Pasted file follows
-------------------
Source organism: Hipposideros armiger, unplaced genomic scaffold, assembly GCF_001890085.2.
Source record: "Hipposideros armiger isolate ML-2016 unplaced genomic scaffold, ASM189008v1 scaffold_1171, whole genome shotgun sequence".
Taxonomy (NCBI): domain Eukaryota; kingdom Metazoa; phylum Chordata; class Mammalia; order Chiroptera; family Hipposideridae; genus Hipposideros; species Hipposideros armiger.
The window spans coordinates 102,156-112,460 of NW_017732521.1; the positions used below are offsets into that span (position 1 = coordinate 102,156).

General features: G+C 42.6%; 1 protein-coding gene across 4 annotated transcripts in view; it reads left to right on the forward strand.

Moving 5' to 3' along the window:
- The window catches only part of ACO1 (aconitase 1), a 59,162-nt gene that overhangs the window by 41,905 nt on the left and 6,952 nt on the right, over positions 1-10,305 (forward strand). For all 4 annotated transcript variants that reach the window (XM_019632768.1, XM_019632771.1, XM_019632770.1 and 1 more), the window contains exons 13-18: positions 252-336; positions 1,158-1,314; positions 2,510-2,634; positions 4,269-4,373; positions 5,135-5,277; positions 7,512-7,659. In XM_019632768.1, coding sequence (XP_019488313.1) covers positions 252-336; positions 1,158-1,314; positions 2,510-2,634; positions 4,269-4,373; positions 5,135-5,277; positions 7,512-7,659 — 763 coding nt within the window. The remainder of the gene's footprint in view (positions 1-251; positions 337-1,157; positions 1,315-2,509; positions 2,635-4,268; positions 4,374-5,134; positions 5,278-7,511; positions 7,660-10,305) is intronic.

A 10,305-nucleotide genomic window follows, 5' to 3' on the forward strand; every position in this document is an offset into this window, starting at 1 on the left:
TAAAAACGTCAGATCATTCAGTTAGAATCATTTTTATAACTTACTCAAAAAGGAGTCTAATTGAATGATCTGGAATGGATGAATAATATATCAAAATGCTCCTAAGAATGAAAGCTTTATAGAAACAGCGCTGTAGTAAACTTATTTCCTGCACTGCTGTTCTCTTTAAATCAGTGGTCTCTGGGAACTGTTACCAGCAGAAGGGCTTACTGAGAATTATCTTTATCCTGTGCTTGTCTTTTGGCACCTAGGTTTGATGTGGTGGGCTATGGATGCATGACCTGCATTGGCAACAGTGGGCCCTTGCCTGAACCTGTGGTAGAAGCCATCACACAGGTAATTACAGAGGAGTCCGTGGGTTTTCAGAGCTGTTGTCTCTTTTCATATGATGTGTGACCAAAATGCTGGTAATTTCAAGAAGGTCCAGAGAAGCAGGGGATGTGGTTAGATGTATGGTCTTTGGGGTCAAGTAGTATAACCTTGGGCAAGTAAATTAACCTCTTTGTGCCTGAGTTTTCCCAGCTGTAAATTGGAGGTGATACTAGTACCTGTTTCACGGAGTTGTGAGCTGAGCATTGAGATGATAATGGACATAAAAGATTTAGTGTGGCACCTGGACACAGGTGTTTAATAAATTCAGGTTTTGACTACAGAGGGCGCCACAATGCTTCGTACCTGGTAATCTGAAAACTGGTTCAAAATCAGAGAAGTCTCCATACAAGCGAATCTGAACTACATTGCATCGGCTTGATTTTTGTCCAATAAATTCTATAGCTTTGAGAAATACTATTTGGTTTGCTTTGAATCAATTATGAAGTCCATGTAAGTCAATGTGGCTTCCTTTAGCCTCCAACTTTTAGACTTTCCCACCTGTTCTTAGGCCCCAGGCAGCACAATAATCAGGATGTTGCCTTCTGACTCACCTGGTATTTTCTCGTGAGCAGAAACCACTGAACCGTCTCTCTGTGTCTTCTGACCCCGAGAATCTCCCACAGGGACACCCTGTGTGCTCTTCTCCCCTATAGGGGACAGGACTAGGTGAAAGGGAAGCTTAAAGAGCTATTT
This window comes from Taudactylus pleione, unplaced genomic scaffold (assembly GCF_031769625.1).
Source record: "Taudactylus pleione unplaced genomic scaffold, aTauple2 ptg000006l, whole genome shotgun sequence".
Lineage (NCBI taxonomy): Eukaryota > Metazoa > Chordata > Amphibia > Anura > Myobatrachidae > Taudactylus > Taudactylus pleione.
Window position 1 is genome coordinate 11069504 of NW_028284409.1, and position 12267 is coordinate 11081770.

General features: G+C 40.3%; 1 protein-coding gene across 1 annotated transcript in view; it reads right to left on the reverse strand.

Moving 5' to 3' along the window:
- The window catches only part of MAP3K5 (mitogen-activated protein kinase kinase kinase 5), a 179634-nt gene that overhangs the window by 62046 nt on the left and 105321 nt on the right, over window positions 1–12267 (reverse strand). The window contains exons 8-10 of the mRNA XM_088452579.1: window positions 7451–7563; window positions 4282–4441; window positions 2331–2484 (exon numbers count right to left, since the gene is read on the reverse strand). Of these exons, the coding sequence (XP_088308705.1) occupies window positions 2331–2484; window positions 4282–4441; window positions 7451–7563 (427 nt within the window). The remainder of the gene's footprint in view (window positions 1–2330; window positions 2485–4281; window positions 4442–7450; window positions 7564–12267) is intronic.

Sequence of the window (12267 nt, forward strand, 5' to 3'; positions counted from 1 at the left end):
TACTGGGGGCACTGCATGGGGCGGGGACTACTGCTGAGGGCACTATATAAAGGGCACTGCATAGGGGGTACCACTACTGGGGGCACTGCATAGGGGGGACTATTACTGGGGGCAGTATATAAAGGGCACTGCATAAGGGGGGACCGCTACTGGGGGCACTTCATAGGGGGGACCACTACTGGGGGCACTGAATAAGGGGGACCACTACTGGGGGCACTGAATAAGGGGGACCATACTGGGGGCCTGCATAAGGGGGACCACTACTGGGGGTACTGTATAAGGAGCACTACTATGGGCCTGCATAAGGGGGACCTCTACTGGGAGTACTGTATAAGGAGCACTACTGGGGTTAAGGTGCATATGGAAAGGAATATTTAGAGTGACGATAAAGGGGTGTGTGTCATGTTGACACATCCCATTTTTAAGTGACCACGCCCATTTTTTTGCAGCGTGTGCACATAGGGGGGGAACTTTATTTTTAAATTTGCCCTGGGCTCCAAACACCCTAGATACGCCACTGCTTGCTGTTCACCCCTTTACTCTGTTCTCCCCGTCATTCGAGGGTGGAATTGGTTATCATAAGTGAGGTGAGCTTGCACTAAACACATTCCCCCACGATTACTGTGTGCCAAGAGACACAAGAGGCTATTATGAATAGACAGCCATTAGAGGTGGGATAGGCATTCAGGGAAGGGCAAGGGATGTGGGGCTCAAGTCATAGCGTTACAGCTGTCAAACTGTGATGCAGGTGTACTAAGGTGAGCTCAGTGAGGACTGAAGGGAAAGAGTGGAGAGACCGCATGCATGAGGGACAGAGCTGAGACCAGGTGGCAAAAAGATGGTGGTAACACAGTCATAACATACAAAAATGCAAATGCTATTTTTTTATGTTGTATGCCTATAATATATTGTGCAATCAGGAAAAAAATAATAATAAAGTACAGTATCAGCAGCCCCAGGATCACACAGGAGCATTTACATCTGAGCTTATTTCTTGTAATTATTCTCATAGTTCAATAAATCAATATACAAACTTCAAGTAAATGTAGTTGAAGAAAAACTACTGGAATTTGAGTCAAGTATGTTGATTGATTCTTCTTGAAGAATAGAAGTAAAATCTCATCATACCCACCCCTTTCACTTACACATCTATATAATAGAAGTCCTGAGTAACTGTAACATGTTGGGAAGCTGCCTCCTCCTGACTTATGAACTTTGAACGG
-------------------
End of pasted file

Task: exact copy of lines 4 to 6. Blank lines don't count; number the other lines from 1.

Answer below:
The window spans coordinates 102,156-112,460 of NW_017732521.1; the positions used below are offsets into that span (position 1 = coordinate 102,156).

General features: G+C 42.6%; 1 protein-coding gene across 4 annotated transcripts in view; it reads left to right on the forward strand.

Moving 5' to 3' along the window: